The Red Cross did not have access—nor did it make much of an effort to get it—to the killing grounds in Germany, Poland, Ukraine, Lithuania, Latvia and Russia. The organization's efforts—limited to begin with—to save Jews in Romania and Hungary in 1943-1944 had minimal success.
Toward the end of the war and afterwards, and in the wars that have taken place since then, the Red Cross has played a central role in the exchange of POWs, locating missing persons and family reunification.
At the end of the 1940s, the Red Cross's mandate for the protection of civilians during wartime and occupation was extended as a result of the Fourth Geneva Convention and comprehensive international humanitarian legislation.
Israel is a signatory to the Geneva Conventions. Although the Israeli governments has refused since 1967 to apply the Fourth Convention to the territories of the West Bank and Gaza on the grounds that they are not "occupied territories," the Israeli legal system treats these areas and what is done there based on the principles of that convention.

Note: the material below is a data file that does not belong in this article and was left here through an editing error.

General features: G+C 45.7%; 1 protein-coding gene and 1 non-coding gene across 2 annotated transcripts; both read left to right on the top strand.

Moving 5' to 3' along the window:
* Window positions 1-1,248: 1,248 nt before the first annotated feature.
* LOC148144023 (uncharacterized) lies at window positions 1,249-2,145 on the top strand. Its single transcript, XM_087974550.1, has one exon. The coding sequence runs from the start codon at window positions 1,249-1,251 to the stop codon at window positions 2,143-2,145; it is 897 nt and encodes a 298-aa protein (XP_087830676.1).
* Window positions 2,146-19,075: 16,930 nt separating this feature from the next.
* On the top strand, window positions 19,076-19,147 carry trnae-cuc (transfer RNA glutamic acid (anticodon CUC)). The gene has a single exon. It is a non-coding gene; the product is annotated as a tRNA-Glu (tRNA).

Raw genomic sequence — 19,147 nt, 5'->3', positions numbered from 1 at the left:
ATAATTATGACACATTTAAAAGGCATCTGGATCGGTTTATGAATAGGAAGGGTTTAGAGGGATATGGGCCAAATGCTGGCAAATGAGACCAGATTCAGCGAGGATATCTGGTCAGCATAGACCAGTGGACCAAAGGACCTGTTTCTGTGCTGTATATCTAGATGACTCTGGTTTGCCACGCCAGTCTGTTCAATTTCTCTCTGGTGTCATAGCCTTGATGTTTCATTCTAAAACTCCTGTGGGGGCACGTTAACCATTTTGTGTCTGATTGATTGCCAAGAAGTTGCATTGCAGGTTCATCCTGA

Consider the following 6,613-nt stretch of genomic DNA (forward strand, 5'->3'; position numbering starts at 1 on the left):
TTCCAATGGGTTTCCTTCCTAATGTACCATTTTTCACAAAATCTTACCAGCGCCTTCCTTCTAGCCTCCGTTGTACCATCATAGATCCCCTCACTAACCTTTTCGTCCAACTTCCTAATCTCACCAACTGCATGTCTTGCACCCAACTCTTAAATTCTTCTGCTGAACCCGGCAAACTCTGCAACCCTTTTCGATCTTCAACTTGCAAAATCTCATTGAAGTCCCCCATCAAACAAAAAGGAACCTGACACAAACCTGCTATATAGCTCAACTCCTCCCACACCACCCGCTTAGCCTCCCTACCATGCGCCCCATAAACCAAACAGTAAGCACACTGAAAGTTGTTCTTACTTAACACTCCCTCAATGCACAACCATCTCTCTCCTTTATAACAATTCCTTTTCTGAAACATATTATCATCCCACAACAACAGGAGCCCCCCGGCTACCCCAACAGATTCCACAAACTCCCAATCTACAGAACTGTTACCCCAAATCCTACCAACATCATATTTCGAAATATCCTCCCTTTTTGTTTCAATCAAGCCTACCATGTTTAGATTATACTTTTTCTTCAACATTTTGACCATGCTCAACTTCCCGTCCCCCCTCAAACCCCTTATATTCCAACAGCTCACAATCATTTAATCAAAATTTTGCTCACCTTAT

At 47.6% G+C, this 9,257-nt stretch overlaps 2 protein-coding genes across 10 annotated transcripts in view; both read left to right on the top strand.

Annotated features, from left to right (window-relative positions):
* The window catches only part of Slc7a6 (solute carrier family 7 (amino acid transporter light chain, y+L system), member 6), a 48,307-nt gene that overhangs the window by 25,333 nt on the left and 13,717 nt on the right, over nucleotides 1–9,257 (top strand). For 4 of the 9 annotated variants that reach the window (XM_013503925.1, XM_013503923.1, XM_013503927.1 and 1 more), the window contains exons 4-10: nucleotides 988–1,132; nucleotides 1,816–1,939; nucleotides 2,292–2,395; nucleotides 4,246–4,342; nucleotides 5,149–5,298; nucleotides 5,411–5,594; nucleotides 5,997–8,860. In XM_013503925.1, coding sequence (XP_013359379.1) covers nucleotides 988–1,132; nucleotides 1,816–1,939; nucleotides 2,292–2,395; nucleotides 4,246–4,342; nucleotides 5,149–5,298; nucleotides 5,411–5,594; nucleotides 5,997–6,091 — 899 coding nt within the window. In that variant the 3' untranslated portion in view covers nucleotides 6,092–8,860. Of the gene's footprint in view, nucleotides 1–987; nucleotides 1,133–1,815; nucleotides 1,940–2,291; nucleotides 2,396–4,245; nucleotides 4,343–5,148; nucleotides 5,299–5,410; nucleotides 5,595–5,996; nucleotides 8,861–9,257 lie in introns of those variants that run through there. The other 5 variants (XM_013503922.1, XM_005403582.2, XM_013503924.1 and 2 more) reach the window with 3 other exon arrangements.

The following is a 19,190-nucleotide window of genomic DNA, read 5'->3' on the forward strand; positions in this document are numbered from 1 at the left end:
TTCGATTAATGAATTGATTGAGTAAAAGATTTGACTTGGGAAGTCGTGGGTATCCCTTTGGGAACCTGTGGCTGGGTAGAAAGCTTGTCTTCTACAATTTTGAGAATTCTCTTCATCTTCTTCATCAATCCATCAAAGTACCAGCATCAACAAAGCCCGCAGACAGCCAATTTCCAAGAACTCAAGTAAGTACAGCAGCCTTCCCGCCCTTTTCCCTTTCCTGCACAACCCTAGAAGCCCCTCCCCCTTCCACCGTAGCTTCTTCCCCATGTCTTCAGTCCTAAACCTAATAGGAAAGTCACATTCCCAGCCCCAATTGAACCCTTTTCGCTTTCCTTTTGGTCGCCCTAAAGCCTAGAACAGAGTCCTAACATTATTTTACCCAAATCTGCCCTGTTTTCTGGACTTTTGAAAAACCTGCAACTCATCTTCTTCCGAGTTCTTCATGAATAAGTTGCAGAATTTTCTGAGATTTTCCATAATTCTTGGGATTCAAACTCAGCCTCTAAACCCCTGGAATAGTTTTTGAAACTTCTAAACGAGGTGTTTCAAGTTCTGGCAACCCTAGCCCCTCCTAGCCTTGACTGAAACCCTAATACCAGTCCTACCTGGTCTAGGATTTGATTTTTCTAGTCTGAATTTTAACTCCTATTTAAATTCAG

Today, the Israeli branch of the Red Cross—including in the territories—has about 360 employees, both Israelis and foreigners, and a budget of $55 million a year. The Red Cross, De Maio said, takes care of more than 7,000 prisoners and security prisoners, meets privately with their representatives, and critically examines their conditions of detention, which must "be in accordance with international rules." They organize and fund relatives' visits of Palestinians imprisoned in Israeli jails and in the territories, help the victims of shelling in Gaza (and are ready to help the victims of the shelling in Israel as well, De Maio stressed), and "look closely at the humanitarian damages of the settlements," when there are any.